Jargon Jungle (L)
An LLB course will not qualify a student to don a silly wig and act like Kavanagh QC. In theory, it teaches the workings of the legal system (usually the English one) and how laws are applied. It also includes the skills and methods that the legal profession requires, such as learning to shout “you can't handle the truth!”. Not all law degrees are qualifying law degrees — meaning you'll still need to sit the Common Professional Examination (CPE). Even with an undergrad law degree under your belt you'll need to do further vocational training to become a barrister or solicitor.
Your friendly, neighbourhood Local Education Authority. See means testing.
Learning Resources Centre (LRC):
In the old days (when there were Tories in Scotland) universities used to have libraries (which had books in them) and computer rooms (which had computers). Now they're just as likely to have LRCs, which are basically libraries but with more emphasis on non-booky facilities such as e-journals, PC access and multimedia archives.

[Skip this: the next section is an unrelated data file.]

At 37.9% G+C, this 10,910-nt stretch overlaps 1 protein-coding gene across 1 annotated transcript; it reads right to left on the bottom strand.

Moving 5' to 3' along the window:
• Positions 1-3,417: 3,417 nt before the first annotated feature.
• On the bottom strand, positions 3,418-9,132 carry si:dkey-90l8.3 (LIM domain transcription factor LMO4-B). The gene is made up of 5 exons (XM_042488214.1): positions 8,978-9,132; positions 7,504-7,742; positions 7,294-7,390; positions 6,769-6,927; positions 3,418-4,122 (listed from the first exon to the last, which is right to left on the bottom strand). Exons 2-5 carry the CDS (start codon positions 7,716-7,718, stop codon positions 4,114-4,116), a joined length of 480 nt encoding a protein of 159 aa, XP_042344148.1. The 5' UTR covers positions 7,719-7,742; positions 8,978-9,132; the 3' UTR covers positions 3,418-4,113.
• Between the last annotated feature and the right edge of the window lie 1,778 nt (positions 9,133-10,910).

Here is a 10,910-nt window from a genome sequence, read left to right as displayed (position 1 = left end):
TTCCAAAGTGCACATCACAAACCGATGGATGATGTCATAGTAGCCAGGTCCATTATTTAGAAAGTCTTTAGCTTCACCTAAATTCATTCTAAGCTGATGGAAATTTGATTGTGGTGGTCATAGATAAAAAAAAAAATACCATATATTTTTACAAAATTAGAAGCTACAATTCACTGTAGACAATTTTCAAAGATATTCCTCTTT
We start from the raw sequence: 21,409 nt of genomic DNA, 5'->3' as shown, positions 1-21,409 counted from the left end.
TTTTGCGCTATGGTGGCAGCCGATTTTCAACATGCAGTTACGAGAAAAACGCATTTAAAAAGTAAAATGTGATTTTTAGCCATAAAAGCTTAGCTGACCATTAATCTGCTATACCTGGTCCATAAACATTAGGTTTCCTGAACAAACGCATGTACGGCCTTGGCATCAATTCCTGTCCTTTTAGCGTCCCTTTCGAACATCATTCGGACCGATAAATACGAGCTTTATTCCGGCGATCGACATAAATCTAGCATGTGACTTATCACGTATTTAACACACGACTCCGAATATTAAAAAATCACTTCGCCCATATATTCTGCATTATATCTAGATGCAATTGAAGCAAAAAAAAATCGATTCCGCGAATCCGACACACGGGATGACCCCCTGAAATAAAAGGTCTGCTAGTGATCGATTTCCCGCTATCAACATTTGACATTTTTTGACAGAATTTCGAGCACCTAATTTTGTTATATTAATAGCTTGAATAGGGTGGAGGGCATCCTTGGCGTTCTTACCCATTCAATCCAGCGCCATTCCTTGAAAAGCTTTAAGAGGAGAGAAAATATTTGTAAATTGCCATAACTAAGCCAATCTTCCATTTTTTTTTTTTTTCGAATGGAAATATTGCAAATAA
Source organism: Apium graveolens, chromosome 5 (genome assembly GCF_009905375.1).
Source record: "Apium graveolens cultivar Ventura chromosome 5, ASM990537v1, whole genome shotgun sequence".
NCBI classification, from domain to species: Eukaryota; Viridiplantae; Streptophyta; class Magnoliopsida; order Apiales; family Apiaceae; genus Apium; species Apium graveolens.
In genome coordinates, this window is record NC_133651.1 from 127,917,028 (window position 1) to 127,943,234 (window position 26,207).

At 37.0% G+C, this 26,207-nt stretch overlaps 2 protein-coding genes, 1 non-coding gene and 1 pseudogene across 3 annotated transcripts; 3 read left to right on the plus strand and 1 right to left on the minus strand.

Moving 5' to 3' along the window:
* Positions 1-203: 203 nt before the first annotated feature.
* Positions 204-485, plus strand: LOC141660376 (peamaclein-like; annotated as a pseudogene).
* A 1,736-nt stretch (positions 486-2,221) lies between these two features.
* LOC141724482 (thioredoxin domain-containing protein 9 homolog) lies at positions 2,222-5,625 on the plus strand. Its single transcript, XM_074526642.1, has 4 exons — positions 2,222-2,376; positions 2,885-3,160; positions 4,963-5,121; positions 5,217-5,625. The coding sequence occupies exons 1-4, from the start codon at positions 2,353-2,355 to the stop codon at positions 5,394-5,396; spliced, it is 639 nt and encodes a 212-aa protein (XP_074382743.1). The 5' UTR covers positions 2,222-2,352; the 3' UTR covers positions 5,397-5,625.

Someone once defined a lecture as the process of transferring words from the notes of the lecturer to the student without passing through the brain of either. Lectures are one of the main teaching mechanisms of universities. They tend to be larger than a regular school class and less interactive. (Seminars are closer to school classes.) Usually attendance is not compulsory, but missing them isn't likely to help your studies.
Apart from the obvious - ie. someone who gives a lecture - lecturers are academics at a certain level in the hierarchy well above postgraduates but below professors and deans.
Last updated on: 01 May 2008
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